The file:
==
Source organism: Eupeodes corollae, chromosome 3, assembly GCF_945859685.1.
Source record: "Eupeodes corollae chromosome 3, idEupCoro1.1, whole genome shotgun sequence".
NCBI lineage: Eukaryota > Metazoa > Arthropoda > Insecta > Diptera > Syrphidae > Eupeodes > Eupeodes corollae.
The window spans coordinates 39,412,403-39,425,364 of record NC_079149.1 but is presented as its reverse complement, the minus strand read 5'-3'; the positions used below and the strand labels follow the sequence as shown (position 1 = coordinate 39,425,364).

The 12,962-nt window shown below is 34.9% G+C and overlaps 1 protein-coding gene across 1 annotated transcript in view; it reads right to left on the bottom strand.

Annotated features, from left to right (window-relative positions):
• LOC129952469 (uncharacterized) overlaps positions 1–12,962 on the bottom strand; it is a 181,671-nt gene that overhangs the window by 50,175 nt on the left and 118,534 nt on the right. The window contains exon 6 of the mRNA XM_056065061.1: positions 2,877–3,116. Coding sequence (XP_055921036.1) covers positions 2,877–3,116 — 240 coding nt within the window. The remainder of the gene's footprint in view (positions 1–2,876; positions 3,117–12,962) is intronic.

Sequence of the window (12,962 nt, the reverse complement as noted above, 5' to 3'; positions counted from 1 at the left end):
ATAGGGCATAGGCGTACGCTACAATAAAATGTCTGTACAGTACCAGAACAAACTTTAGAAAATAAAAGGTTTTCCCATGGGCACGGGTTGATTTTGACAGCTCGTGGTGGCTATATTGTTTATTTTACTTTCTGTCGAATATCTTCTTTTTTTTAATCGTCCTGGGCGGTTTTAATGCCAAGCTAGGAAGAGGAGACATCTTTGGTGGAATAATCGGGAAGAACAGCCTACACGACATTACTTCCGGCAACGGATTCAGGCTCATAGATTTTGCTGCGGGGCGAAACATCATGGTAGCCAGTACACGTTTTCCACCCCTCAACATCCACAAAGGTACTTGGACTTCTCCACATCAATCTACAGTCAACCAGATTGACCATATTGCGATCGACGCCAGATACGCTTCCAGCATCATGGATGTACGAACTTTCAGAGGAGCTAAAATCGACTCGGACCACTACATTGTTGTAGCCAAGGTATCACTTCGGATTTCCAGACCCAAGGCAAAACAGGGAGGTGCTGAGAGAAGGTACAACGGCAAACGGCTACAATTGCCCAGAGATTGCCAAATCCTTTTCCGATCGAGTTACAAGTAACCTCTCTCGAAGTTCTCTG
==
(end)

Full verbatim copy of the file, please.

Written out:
Source organism: Eupeodes corollae, chromosome 3, assembly GCF_945859685.1.
Source record: "Eupeodes corollae chromosome 3, idEupCoro1.1, whole genome shotgun sequence".
NCBI lineage: Eukaryota > Metazoa > Arthropoda > Insecta > Diptera > Syrphidae > Eupeodes > Eupeodes corollae.
The window spans coordinates 39,412,403-39,425,364 of record NC_079149.1 but is presented as its reverse complement, the minus strand read 5'-3'; the positions used below and the strand labels follow the sequence as shown (position 1 = coordinate 39,425,364).

The 12,962-nt window shown below is 34.9% G+C and overlaps 1 protein-coding gene across 1 annotated transcript in view; it reads right to left on the bottom strand.

Annotated features, from left to right (window-relative positions):
• LOC129952469 (uncharacterized) overlaps positions 1–12,962 on the bottom strand; it is a 181,671-nt gene that overhangs the window by 50,175 nt on the left and 118,534 nt on the right. The window contains exon 6 of the mRNA XM_056065061.1: positions 2,877–3,116. Coding sequence (XP_055921036.1) covers positions 2,877–3,116 — 240 coding nt within the window. The remainder of the gene's footprint in view (positions 1–2,876; positions 3,117–12,962) is intronic.

Sequence of the window (12,962 nt, the reverse complement as noted above, 5' to 3'; positions counted from 1 at the left end):
ATAGGGCATAGGCGTACGCTACAATAAAATGTCTGTACAGTACCAGAACAAACTTTAGAAAATAAAAGGTTTTCCCATGGGCACGGGTTGATTTTGACAGCTCGTGGTGGCTATATTGTTTATTTTACTTTCTGTCGAATATCTTCTTTTTTTTAATCGTCCTGGGCGGTTTTAATGCCAAGCTAGGAAGAGGAGACATCTTTGGTGGAATAATCGGGAAGAACAGCCTACACGACATTACTTCCGGCAACGGATTCAGGCTCATAGATTTTGCTGCGGGGCGAAACATCATGGTAGCCAGTACACGTTTTCCACCCCTCAACATCCACAAAGGTACTTGGACTTCTCCACATCAATCTACAGTCAACCAGATTGACCATATTGCGATCGACGCCAGATACGCTTCCAGCATCATGGATGTACGAACTTTCAGAGGAGCTAAAATCGACTCGGACCACTACATTGTTGTAGCCAAGGTATCACTTCGGATTTCCAGACCCAAGGCAAAACAGGGAGGTGCTGAGAGAAGGTACAACGGCAAACGGCTACAATTGCCCAGAGATTGCCAAATCCTTTTCCGATCGAGTTACAAGTAACCTCTCTCGAAGTTCTCTG